SEATTLE -- With one season and $8 million still remaining on his four-year contract, the Mariners cut ties with Chone Figgins on Tuesday as the veteran infielder was designated for assignment as part of a series of roster moves.

Figgins, 34, hit just .181 in 66 games last season and had become a lightning rod for fans unhappy with the team's offensive struggles over the past few years.

"These decisions are driven by what a player does on the field and when you get to a point where he may no longer be part of this club going forward, you have to make a decision," said general manager Jack Zduriencik. "He became an expendable piece and that's it. That's the end of the story."

The Mariners also designated outfielder Scott Cousins for assignment, just two weeks after claiming him off waivers from the Blue Jays.

The Mariners selected five Minor Leaguers to their Major League roster -- adding infielder Vinnie Catricala, outfielder Julio Morban and pitchers Anthony Fernandez, Bobby LaFromboise and Brandon Maurer -- as they finalized their 40-man roster prior to Tuesday night's deadline to protect players from next month's Rule 5 Draft.

Seattle's roster was at 37 players prior to the moves, so the club dropped Figgins and Cousins and added the five young prospects to reach the 40-man limit. They'll need to make further moves to create roster space if they add any players in free agency, trades or the Rule 5 Draft.

By designating Figgins for assignment, the team now has 10 days to trade, release or outright the veteran before he becomes a free agent. If he clears waivers and is not traded, he will be released, Zduriencik said.

The Mariners still are responsible for the final year on the $36 million deal Figgins signed as a free agent in 2010. There also is a $9 million vesting option for 2014 that would kick in with 600 plate appearances this coming season, but that option will be voided if he's released.

"I spoke to Chone a little while ago and wished him the best," Zduriencik said. "He was very gracious. Unfortunately, it didn't work out the way he thought or we thought, but it's time to turn the page and move forward."

Zduriencik said Figgins' situation wouldn't change his approach to future free agents, noting every team has moves that backfire. But why did this situation in particular not work out?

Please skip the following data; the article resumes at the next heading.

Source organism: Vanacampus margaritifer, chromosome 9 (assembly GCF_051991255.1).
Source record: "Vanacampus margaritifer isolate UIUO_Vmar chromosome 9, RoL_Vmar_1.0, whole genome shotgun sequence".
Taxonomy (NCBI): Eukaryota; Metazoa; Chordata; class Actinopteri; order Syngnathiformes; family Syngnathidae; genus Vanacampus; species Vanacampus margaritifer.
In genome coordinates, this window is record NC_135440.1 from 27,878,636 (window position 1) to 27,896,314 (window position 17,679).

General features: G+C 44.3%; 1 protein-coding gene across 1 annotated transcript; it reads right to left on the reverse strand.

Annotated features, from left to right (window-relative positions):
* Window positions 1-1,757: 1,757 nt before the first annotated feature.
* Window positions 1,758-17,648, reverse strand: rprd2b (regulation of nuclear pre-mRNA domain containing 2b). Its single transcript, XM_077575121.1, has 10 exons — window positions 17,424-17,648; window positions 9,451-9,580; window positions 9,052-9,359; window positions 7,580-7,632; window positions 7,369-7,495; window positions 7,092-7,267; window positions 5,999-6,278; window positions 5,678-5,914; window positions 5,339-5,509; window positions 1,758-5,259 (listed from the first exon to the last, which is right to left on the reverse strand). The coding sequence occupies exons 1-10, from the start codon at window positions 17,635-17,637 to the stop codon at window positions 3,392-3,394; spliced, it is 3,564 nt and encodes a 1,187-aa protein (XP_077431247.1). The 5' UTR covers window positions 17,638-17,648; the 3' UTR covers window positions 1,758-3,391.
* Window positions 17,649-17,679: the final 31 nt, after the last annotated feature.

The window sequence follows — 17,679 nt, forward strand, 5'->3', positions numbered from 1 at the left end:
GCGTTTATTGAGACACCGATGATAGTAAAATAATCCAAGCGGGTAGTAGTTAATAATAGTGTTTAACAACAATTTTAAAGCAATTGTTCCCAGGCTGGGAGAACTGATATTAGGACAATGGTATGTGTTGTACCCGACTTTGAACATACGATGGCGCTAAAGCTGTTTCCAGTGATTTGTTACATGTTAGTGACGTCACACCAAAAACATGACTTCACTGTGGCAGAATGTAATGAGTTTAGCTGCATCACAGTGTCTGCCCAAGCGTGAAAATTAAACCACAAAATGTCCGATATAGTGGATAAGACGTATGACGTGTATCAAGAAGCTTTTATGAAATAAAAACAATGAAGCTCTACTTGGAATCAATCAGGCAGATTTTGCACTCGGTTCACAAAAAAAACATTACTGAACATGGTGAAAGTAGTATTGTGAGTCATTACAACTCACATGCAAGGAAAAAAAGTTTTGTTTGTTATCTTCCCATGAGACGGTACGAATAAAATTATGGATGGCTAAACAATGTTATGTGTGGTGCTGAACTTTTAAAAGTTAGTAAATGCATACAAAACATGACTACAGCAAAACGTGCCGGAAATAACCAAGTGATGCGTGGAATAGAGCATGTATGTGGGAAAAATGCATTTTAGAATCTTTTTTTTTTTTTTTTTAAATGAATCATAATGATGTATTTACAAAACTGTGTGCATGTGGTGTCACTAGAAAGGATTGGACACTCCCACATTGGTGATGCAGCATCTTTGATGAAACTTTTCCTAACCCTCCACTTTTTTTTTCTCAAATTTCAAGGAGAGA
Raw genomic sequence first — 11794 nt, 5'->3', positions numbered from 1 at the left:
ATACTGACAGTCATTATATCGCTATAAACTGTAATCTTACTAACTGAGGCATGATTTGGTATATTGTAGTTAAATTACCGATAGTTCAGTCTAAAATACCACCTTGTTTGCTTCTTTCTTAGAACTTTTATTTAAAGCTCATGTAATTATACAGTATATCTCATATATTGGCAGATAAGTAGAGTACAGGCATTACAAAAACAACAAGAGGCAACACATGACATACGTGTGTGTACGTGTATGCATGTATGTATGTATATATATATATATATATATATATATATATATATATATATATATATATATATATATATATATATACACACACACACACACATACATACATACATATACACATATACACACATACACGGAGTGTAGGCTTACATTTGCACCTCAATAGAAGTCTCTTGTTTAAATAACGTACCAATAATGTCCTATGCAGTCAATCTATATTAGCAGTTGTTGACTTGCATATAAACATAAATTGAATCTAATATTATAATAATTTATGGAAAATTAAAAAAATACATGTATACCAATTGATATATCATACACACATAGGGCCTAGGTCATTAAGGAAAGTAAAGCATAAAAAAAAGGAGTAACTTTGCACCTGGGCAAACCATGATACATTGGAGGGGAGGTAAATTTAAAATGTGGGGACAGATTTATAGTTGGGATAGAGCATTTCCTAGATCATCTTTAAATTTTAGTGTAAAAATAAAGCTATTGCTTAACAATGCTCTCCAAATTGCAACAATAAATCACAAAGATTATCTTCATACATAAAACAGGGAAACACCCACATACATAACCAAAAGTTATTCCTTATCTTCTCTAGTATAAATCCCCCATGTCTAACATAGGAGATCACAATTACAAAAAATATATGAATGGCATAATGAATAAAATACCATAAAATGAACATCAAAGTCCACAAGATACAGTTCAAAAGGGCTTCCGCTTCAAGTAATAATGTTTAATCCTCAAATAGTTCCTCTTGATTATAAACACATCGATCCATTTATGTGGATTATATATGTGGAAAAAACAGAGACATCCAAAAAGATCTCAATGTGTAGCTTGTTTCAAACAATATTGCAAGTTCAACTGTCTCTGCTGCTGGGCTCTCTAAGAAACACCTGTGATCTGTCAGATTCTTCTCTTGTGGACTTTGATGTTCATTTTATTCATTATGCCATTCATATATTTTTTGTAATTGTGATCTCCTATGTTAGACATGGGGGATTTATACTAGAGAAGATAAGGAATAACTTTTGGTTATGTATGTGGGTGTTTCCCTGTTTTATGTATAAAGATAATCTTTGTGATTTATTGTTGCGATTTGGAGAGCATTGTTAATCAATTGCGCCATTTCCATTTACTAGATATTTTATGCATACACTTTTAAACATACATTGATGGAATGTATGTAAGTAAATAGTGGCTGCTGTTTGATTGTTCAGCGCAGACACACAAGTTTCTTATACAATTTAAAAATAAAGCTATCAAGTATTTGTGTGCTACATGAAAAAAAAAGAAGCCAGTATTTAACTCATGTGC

"It's hard to say," Zduriencik said. "Anybody's guess would be as good as mine. At the time of the signing, it looked like the right thing for all of us. He was excited about coming here and we thought it would be an interesting dimension with him and Ichiro. But it just never worked out and sometimes you have to make a decision and move on. And we did that today."

Figgins was coming off an All-Star season with the Angels in 2009 when he signed with Seattle, but he hit just .227 with a .302 on-base and .283 slugging percentage in 308 games with the Mariners, well below his career marks of .291/.363/.388 in eight seasons with the Angels.

The Georgia native batted .259 his first season in 2010 as Seattle's everyday second baseman, but that fell to .188 in 2011 when he was shifted to third base, and he lost his starting job midway through the season and finished up on the disabled list.

Manager Eric Wedge gave him another shot in Spring Training this past season, moving him back to his old leadoff role and shifting Ichiro Suzuki to third in the lineup. But Figgins again lost playing time several months into the season after another slow start.

Figgins started 38 games in the outfield last season for Seattle and just six at third base, where Kyle Seager established himself as one of the team's top young hitters.

There didn't appear to be much playing time in Figgins' future, given the addition of infielder Robert Andino in a trade with the Orioles on Tuesday, as well as what is expected to be a growing mix of outfielders as the team attempts to beef up its offense over the winter.

Zduriencik said he tried trading Figgins, but had no takers.

"I talked to many teams and made a lot of calls," he said. "There was some curiosity, if you will, but I didn't have anyone say they'd take him. Otherwise it wouldn't have got to this point."

Of the youngsters added to the 40-man roster, Catricala and Morban are the lone position players. Catricala is the top prospect in MLB.com rankings, at No. 8. He was the Mariners' Minor League Player of the Year in 2011 after batting .349 in Class A and Double-A ball. He hit .229 for Triple-A Tacoma this past season with 10 home runs, and Zduriencik said he's looking for a bounce-back year from the young third baseman.

Morban, 20, hit .313 for Class A High Desert last season and "has a lot of upside," according to Zduriencik.

Maurer, 22, is the best known of the young hurlers added and "a guy we're really excited about," Zduriencik said. The right-hander was the Southern League's Most Outstanding Pitcher after going 9-2 with a 3.20 ERA in 24 starts for Double-A Jackson.

Fernandez, 22, was 6-8 with a 3.51 ERA in 27 starts between Class A High Desert and Jackson. LaFromboise, 26, had a breakout season as he posted a 6-2 record with a 1.36 ERA and .191 batting average against in 47 relief appearances for Jackson and Tacoma.

By adding those players now, they won't be exposed to the Rule 5 Draft on Dec. 6 at the Winter Meetings in Nashville, Tenn. Major League Baseball's deadline to protect players from the Rule 5 Draft was Tuesday at 8:59 p.m. PT. Players first signed at age 18 must be added to 40-man rosters within five years or they become eligible to be drafted by other organizations through the Rule 5 process. Players signed at 19 years or older have to be protected within four years.

Clubs pay $50,000 to select a player in the Rule 5 Draft. If that player doesn't stay on the 25-man roster for the full season, he must be offered back to his former team for $25,000.